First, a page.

The Works of the British Poets, Selected and Chronologically Arranged...: From Falconer to Sir Walter Scott

Cover
D. Appleton, 1852
 

Was andere dazu sagen - Rezension schreiben

Es wurden keine Rezensionen gefunden.

Andere Ausgaben - Alle anzeigen

Häufige Begriffe und Wortgruppen

Beliebte Passagen

Seite 292 - And Jesus sat over against the treasury, and beheld how the people cast money into the treasury: and many that were rich cast in much. And there came a certain poor widow, and she threw in two mites, which make a farthing. And he called unto him his disciples, and saith unto them: "Verily I say unto you, that this poor widow hath cast more in, than all they which have cast into the treasury: for all they did cast in of their abundance; but she of her want did cast in all that she had, even all her...
Seite 230 - Their tinsel show, and a' that; The honest man, though e'er sae poor, Is king o' men for a' that. 112 Ye see yon birkie, ca'da lord, Wha struts, and stares, and a* that; Though hundreds worship at his word, He's but a coof for a* that: For a' that, and a' that, His riband, star, and a' that: The man of independent mind, He looks and laughs at a
Seite 230 - Let him on wi' me. By oppression's woes and pains ! By your Sons in servile chains ! We will drain our dearest veins, But they shall be Free ! Lay the proud Usurpers low ! Tyrants fall in every foe ! Liberty's in every blow ! Let us Do or Die ! ! ! So may God ever defend the cause of Truth and Liberty, as he did that day ! Amen !— RB FOR A' THAT AND A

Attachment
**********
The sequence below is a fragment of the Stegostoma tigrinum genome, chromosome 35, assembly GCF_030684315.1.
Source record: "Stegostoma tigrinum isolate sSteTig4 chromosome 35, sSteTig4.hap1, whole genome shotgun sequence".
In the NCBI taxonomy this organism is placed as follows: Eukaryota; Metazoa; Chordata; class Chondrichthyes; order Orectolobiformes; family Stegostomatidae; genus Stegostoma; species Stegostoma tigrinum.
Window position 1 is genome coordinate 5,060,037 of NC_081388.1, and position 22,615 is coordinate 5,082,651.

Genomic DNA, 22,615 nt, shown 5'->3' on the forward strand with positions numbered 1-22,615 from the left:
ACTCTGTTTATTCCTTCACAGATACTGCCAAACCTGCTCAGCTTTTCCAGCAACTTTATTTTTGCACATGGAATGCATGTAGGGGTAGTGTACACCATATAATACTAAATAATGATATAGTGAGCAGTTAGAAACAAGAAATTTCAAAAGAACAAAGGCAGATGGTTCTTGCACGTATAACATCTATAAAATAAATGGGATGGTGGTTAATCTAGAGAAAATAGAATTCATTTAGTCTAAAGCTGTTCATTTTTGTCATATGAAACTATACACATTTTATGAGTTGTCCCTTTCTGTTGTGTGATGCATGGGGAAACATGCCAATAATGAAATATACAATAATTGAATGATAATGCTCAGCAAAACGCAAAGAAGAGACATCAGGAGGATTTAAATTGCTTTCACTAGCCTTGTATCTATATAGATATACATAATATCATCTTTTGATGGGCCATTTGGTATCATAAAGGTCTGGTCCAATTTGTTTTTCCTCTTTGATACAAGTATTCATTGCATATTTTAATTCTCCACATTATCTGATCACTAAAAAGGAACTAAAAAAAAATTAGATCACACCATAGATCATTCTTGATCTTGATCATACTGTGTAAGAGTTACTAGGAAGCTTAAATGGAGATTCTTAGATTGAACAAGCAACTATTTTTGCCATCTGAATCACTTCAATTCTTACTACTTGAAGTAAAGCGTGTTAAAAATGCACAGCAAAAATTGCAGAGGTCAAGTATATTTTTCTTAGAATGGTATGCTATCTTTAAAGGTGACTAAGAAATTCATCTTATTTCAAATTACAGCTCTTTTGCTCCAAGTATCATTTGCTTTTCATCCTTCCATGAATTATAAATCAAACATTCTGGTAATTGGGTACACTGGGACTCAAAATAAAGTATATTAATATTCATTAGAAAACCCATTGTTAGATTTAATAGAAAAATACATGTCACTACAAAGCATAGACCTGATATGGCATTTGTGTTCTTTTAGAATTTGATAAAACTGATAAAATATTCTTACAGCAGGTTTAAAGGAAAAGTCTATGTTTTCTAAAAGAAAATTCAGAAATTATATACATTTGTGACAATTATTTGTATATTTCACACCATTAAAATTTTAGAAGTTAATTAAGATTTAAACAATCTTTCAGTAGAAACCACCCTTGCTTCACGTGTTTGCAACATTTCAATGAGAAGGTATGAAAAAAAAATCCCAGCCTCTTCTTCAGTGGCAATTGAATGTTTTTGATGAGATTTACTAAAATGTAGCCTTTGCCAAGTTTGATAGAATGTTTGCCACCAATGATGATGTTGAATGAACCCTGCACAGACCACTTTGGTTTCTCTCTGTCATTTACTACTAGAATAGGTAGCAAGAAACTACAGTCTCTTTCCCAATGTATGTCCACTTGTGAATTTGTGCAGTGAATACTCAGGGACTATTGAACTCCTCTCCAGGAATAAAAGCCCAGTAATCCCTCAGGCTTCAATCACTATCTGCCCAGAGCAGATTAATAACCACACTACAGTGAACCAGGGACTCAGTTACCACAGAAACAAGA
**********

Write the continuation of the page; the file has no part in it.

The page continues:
Seite 202 - Though they may gang a kennin wrang, To step aside is human : One point must still be greatly dark, The moving Why they do it ; And just as lamely can ye mark, How far perhaps they rue it. Who made the heart, 'tis He alone Decidedly can try us, He knows each chord its various tone, Each spring its various bias : Then at the balance let's be mute, We never can adjust it; What's done we partly may compute, But know not what's resisted.
Seite 211 - The priest-like father reads the sacred page, How Abram was the friend of God on high; Or, Moses bade eternal warfare wage With Amalek's ungracious progeny; Or how the royal bard did groaning lie Beneath the stroke of heaven's avenging ire; Or, Job's pathetic plaint, and wailing cry; Or rapt Isaiah's wild, seraphic fire; Or other holy seers that tune the sacred lyre. Perhaps...
Seite 210 - November chill blaws loud wi' angry sugh ; The short'ning winter-day is near a close ; The miry beasts retreating frae the pleugh ; The black'ning trains o' craws to their repose : The toil-worn Cotter frae his labour goes, This night his weekly moil is at an end, Collects his spades, his mattocks, and his hoes, Hoping the morn in ease and rest to spend, And weary, o'er the moor, his course does hameward bend. At length his lonely cot appears in view, Beneath the shelter of an aged tree ; Th' expectant...
Seite 224 - Nick, in shape o' beast; A towzie tyke, black, grim, and large, To gie them music was his charge: He screw'd the pipes and gart them skirl, Till roof and rafters a
Seite 227 - A weary slave frae sun to sun, Could I the rich reward secure, The lovely Mary Morison. Yestreen when to the trembling string The dance gaed thro...
Seite 413 - His animal being ; in them did he live, And by them did he live; they were his life. In such access of mind, in such high hour Of visitation from the living God, Thought was not; in enjoyment it expired. No thanks he breathed, he proffered no request; Rapt into still communion that transcends The imperfect offices of prayer and praise, His mind was a thanksgiving to the power That made him; it was blessedness and love!
Seite 211 - yont the hallan snugly chows her cood ; The dame brings forth in complimental mood, To grace the lad, her weel-hain'd kebbuck, fell ; An' aft he's prest, an' aft he ca's it guid ; The frugal wifie, garrulous, will tell, How 'twas a towmond auld, sin' lint was i

Bibliografische Informationen